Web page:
Your team just locked down last year's best starter, a guy who was one of the best in baseball, for four years and $68 million.
That extension, the one that will be announced for Mikolas today, was one we all saw coming, one we talked about happening at spring.
Your team just traded for Paul Goldschmidt, and it's been reported here time and time again that they are determined to extend him. There's a sense of what it might take. It's pretty similar to the Mikolas playbook.
Why assume it won't get done?
Especially when one of the most desirable free agents to be, Nolan Arenado, just said no thanks to free agency and accepted an extension from a team he has a much better feel for. Guys might not be as determined to hit FA after this Harper situation.
I'm not saying the Cardinals will succeed in their quest to extend Goldschmidt, but I'm not seeing the reason you assume it won't happen?
And you would probably not be thrilled if the Cardinals extended Ozuna, Wacha or Wainwright at the moment. Can't play that one both ways.
I get it. They didn't go for Harper. I hoped they would, called for them to do that. And if a corner outfield spot blows a tire, that's going to come up a lot this season, and potentially beyond. But the Cardinals are going to be one of 29 teams that don't sign Harper. Check out what the Cubs did (and by did I mean didn't do) this offseason.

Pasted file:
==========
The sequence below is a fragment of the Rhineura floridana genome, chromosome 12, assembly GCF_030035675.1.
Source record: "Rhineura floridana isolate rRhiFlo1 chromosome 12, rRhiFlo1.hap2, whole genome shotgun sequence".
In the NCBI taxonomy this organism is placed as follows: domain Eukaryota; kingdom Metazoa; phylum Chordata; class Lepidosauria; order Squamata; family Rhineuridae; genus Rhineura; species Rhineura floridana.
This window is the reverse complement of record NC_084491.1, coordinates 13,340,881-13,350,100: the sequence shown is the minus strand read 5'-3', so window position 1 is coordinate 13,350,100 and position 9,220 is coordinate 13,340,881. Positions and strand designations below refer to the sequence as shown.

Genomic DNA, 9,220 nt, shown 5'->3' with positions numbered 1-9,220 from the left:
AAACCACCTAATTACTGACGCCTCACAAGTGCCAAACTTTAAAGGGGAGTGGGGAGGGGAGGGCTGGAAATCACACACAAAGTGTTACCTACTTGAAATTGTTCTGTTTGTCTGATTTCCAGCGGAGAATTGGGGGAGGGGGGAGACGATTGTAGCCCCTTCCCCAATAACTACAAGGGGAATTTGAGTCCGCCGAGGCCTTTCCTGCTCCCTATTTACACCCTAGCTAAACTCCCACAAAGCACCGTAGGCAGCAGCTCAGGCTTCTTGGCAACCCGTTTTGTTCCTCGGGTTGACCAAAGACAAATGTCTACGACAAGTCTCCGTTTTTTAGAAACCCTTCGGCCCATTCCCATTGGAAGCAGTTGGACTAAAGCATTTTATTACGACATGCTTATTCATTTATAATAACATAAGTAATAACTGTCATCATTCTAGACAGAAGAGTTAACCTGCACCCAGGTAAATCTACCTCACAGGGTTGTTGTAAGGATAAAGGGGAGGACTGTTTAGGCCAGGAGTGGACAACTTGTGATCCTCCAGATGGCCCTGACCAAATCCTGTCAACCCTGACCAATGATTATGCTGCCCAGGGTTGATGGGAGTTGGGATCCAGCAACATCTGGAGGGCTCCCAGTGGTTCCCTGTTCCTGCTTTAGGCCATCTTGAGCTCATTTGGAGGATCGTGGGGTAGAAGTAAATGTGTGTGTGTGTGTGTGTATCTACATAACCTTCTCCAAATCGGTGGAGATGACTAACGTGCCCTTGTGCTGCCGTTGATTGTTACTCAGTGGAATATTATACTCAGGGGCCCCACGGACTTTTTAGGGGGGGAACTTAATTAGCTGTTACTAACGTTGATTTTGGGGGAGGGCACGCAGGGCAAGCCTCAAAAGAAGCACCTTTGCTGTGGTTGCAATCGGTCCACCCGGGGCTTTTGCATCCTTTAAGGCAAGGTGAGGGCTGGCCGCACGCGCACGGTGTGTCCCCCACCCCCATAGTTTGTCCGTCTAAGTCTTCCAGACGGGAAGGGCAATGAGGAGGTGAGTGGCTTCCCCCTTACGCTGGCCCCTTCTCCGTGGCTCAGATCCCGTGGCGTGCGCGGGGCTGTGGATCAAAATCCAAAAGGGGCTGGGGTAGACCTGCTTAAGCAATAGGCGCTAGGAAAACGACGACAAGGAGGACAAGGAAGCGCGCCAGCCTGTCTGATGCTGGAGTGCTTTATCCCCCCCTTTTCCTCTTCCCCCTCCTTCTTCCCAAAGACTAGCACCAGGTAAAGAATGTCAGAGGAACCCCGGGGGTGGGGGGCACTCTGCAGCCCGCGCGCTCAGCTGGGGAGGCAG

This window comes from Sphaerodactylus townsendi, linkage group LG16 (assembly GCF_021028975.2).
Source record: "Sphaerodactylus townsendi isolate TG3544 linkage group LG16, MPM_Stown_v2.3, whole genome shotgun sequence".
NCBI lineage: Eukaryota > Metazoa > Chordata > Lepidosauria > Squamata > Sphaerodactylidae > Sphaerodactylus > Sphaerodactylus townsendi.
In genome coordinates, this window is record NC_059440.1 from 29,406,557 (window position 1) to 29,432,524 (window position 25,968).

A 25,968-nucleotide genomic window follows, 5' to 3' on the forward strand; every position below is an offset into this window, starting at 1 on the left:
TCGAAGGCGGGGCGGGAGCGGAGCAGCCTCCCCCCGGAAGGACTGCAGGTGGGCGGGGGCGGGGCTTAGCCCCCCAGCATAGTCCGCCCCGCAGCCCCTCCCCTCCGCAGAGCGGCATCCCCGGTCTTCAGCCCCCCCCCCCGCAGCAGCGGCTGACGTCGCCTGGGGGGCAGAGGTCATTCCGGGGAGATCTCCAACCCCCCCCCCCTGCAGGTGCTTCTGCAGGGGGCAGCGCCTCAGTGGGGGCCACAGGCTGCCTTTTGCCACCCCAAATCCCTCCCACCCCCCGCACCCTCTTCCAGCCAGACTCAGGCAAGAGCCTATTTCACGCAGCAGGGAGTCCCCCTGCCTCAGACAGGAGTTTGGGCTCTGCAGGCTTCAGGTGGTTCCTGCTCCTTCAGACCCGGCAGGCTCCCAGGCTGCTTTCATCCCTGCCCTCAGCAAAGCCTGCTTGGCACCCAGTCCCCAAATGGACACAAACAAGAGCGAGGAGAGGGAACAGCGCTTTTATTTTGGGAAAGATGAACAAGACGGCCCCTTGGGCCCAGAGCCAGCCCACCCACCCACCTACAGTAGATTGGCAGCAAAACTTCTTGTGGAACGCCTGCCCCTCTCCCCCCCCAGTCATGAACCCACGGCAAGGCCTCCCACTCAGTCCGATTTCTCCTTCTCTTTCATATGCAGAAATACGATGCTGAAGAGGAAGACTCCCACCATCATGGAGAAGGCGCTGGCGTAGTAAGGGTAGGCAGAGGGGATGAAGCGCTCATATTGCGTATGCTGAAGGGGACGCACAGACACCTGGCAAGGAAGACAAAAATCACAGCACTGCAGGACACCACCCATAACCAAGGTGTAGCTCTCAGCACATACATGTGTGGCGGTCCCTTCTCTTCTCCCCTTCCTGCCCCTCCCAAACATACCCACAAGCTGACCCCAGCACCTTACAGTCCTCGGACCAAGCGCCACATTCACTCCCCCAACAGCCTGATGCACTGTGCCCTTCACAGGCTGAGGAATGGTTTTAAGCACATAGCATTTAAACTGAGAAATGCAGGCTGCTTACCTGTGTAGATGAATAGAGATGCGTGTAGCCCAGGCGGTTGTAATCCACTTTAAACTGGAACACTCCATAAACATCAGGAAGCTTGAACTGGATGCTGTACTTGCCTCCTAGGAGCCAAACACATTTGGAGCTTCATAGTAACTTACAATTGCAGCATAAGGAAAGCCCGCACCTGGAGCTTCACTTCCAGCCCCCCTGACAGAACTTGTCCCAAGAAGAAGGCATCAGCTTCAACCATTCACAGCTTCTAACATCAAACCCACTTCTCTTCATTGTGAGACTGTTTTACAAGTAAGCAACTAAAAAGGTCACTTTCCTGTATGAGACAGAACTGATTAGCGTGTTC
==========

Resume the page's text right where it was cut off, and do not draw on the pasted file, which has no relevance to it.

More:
So, the theatrics are a bit much.
What is interesting, to me, is that the Cardinals are showing more interest in offering bigg-ish contracts to players older than 30, when the analytics they increasingly cite show that's a big risk. It bit them with Fowler so far. It's the plan with Mikolas, and Goldschmidt.
There's a fair, and interesting, conversation to be had there.
The Cardinals see significantly less risk in paying Goldschmidt big money for five years than they do Harper for 10, even when Harper's 10-year contract would end at about the same time (in terms of age) as Goldschmidt's five.
The Cardinals are determined to have sustained success, and their actions suggest they feel the best way to do it is in shorter-term deals -- while banking on the prospect pipeline to keep producing